There is a wider significance to this long-held misapprehension. Namely, that Keynes – so enamoured of his circular flow visualisation of the economy and yet also so prone to the confusion of mere snapshot accounting identities with dynamic and causative phenomena – also held that banks were simple, passive intermediaries in the system and could therefore safely be shorn of having any true role to play in the determination of financial variables. Having similarly insisted that saving and investment MUST be equal (accounting v causation, again), he was thus left with nothing by which to determine the rate of interest and so opted for his ludicrous ‘liquidity preference’ idea that the rate of interest is a bribe by means of which to discourage the common man’s economy-sapping fetish for hoarding money. From there, it was but a short step to the vilification of savers as the enemies of public well being and - via the further idiocy of the ‘liquidity trap’ with which this seemed perennially to threaten us - to the evils inherent in the incessantly inflationary ravings of the likes of Paul Krugman and all the other bien pensants of his stripe.
"Higher equity prices will boost consumer wealth and help increase confidence, which can spur spending" - Ben Bernanke, 2010 But history suggests the opposite: it is higher savings rates which lead to economic prosperity. Examine any economic success story such as modern China, nineteenth century America, or post-World War II Japan and South Korea: did their economic rise derive from unbridled consumption, or strict frugality? The answer is self-evident: it is the savings from the curtailment of consumption, combined with minimal government involvement in economic affairs, which generates economic growth.
What is it with this perennial fear the chief money printers have of falling prices? Not that we are likely to see it happen, but if it does, what of it? The problem is of course that when prices decline, the 'wrong' sectors of society actually benefit, while those whose bread is buttered by the inflation tax would no longer benefit at the expense of everybody else. But they never say that, do they? Has any central banker ever explained why he believes deflation to be a danger? No, we are just supposed to know/accept that it is. As Austrian economists have long explained, it is simply untrue that prices must rise for the economy to grow.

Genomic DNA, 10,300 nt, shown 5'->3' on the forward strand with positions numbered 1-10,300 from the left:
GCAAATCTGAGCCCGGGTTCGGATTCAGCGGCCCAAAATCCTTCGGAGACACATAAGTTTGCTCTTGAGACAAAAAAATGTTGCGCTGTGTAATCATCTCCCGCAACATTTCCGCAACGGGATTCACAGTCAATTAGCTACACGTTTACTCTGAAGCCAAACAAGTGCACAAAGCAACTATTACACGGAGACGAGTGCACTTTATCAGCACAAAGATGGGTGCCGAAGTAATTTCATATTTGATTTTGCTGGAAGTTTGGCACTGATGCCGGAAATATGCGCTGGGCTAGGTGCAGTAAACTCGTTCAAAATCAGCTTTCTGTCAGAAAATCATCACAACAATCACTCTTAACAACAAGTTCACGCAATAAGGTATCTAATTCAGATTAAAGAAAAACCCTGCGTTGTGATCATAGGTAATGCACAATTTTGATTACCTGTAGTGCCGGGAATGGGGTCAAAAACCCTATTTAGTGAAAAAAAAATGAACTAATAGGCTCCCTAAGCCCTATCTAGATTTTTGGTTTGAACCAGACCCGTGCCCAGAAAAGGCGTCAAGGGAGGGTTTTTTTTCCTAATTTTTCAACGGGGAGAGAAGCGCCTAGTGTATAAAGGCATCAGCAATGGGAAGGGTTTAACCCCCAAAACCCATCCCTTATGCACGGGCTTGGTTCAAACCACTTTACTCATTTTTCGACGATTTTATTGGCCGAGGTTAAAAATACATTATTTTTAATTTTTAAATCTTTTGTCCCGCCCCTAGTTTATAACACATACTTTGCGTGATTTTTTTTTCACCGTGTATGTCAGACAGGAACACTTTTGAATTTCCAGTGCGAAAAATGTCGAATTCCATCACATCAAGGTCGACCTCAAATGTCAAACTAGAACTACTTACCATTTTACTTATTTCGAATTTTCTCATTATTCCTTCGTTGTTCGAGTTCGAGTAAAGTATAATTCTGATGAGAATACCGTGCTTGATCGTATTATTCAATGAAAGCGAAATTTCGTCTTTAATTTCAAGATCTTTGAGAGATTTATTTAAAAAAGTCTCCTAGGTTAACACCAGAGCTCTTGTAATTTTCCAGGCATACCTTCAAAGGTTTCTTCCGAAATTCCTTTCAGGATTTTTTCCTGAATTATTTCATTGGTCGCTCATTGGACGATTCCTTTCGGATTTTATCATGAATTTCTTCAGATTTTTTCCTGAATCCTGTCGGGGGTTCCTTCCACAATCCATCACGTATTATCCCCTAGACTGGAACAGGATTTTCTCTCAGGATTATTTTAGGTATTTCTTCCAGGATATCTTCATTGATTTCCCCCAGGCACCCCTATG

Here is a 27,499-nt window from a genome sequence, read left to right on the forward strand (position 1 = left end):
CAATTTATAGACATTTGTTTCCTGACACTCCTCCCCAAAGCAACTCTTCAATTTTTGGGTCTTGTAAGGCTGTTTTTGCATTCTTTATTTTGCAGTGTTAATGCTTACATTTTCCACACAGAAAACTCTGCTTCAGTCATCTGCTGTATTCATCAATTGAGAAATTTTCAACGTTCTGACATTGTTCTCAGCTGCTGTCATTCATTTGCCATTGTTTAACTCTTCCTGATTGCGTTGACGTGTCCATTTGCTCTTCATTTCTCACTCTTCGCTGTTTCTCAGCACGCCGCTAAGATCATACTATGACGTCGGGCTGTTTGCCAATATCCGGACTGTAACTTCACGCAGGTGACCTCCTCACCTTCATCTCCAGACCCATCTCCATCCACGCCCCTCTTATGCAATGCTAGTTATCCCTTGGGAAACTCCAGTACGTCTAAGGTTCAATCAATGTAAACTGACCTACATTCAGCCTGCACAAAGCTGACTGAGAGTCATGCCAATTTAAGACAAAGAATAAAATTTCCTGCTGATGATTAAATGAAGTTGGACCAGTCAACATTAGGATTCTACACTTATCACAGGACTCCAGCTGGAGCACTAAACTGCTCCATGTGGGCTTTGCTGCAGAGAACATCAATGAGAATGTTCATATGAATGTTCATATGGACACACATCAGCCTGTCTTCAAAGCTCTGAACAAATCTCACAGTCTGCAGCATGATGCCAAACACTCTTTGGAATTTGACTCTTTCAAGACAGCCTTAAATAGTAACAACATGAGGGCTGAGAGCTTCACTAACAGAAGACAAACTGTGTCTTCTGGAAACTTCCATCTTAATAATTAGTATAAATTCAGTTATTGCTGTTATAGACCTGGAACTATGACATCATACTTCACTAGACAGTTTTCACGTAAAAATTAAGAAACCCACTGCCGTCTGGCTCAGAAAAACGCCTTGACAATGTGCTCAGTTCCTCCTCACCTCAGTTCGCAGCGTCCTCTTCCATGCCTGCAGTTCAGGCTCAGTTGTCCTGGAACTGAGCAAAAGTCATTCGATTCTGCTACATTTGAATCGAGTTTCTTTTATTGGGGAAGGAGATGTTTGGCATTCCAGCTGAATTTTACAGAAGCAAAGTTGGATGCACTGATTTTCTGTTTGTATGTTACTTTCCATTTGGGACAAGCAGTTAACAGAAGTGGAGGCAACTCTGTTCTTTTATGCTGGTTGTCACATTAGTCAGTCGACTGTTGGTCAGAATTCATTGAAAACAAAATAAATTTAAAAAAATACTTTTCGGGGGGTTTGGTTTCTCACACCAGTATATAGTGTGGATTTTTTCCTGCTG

It’s nerve-wracking to live in the historical moment of an epic turning point, especially when the great groaning garbage barge of late industrial civilization doesn’t turn quickly where you know it must, and you are left feeling naked and ashamed with your dark worldview, your careful preparations for a difficult future, and your scornful or tittering relatives reminding you each day what a ninny you are to worry about the tendings of events. Persevere. There are worse things in this life than not being right exactly on schedule.
Keynesian stimulus always has been presented as a government action that improved general or overall economic conditions, as opposed to being a political wealth-transfer scheme. In reality, the government-based stimulus is based upon bad economics or, to be more specific, one of bad economic logic. To a Keynesian, an economy is a homogeneous mass into which the government stirs new batches of currency. The more currency thrown into the mix, the better the economy operates. Austrian economists, on the other hand, recognize the relationships within the economy, including relationships of factors of production to one another, and how those factors can be directed to their highest-valued uses, according to consumer choices. The U.S. economy remains mired in the mix of low output and high unemployment not because governments are failing to spend enough money but rather because governments are blocking the free flow of both consumers’ and producers’ goods and preventing the real economic relationships to take place and trying to force artificial relationships, instead.
A look back in time helps one spot the banker propaganda about gold and silver so prevalent today.
Sickcare/ObamaCare is fundamentally broken at every level. The incremental nature of change makes it difficult for us to notice how systems that once worked well with modest costs have transmogrified into broken systems that cost a fortune. Only those with no exposure to the real costs of ObamaCare approve of the current sickcare system. Government employees who have no idea how much their coverage costs, well-paid shills and toadies like Paul Krugman, academics with tenure and lifetime healthcare coverage--all these people swallow the fraud whole and declare it delicious. Only those of us who are paying the real, unsubsidized cost know how unsustainable the system is, and only those inside the machine know how broken it is at every level. Greed + cartels = Sickcare/ObamaCare. Love your servitude, baby--it's affordable, really, really, really it is.